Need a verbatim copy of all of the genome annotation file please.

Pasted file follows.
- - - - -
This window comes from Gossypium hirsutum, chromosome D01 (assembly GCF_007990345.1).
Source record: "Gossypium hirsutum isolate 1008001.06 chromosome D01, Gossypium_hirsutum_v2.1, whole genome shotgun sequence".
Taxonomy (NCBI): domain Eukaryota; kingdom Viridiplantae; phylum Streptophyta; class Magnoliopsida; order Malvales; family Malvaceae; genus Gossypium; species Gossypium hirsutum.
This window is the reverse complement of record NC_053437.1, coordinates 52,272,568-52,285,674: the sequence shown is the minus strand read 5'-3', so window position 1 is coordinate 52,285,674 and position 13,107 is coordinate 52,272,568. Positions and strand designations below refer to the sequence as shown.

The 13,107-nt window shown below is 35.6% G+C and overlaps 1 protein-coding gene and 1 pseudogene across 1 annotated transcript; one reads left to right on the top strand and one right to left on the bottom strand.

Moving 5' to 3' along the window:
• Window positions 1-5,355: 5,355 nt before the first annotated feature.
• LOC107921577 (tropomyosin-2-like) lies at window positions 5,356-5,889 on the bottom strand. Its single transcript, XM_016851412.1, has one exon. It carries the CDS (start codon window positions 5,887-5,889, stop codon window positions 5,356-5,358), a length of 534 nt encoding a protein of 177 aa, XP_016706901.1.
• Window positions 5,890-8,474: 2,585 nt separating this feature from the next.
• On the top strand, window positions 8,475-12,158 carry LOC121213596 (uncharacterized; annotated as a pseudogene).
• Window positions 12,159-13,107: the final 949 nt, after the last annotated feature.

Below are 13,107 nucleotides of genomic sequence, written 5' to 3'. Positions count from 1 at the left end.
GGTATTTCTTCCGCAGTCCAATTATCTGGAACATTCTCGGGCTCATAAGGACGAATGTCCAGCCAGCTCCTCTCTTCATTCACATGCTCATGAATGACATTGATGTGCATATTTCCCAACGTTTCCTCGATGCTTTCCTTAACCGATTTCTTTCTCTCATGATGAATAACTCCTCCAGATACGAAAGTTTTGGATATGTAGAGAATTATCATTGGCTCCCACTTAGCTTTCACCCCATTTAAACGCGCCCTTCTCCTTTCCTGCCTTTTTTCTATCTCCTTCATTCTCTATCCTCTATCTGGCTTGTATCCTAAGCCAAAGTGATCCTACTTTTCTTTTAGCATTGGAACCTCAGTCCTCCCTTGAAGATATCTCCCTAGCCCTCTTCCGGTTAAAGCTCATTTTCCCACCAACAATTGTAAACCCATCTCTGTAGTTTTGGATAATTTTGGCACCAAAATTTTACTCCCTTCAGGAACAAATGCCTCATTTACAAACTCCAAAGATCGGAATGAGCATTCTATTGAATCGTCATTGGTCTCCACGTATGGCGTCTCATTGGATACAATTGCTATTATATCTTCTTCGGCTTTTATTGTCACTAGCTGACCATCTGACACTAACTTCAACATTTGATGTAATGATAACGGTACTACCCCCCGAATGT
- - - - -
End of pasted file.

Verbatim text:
This window comes from Gossypium hirsutum, chromosome D01 (assembly GCF_007990345.1).
Source record: "Gossypium hirsutum isolate 1008001.06 chromosome D01, Gossypium_hirsutum_v2.1, whole genome shotgun sequence".
Taxonomy (NCBI): domain Eukaryota; kingdom Viridiplantae; phylum Streptophyta; class Magnoliopsida; order Malvales; family Malvaceae; genus Gossypium; species Gossypium hirsutum.
This window is the reverse complement of record NC_053437.1, coordinates 52,272,568-52,285,674: the sequence shown is the minus strand read 5'-3', so window position 1 is coordinate 52,285,674 and position 13,107 is coordinate 52,272,568. Positions and strand designations below refer to the sequence as shown.

The 13,107-nt window shown below is 35.6% G+C and overlaps 1 protein-coding gene and 1 pseudogene across 1 annotated transcript; one reads left to right on the top strand and one right to left on the bottom strand.

Moving 5' to 3' along the window:
• Window positions 1-5,355: 5,355 nt before the first annotated feature.
• LOC107921577 (tropomyosin-2-like) lies at window positions 5,356-5,889 on the bottom strand. Its single transcript, XM_016851412.1, has one exon. It carries the CDS (start codon window positions 5,887-5,889, stop codon window positions 5,356-5,358), a length of 534 nt encoding a protein of 177 aa, XP_016706901.1.
• Window positions 5,890-8,474: 2,585 nt separating this feature from the next.
• On the top strand, window positions 8,475-12,158 carry LOC121213596 (uncharacterized; annotated as a pseudogene).
• Window positions 12,159-13,107: the final 949 nt, after the last annotated feature.

Below are 13,107 nucleotides of genomic sequence, written 5' to 3'. Positions count from 1 at the left end.
GGTATTTCTTCCGCAGTCCAATTATCTGGAACATTCTCGGGCTCATAAGGACGAATGTCCAGCCAGCTCCTCTCTTCATTCACATGCTCATGAATGACATTGATGTGCATATTTCCCAACGTTTCCTCGATGCTTTCCTTAACCGATTTCTTTCTCTCATGATGAATAACTCCTCCAGATACGAAAGTTTTGGATATGTAGAGAATTATCATTGGCTCCCACTTAGCTTTCACCCCATTTAAACGCGCCCTTCTCCTTTCCTGCCTTTTTTCTATCTCCTTCATTCTCTATCCTCTATCTGGCTTGTATCCTAAGCCAAAGTGATCCTACTTTTCTTTTAGCATTGGAACCTCAGTCCTCCCTTGAAGATATCTCCCTAGCCCTCTTCCGGTTAAAGCTCATTTTCCCACCAACAATTGTAAACCCATCTCTGTAGTTTTGGATAATTTTGGCACCAAAATTTTACTCCCTTCAGGAACAAATGCCTCATTTACAAACTCCAAAGATCGGAATGAGCATTCTATTGAATCGTCATTGGTCTCCACGTATGGCGTCTCATTGGATACAATTGCTATTATATCTTCTTCGGCTTTTATTGTCACTAGCTGACCATCTGACACTAACTTCAACATTTGATGTAATGATAACGGTACTACCCCCCGAATGT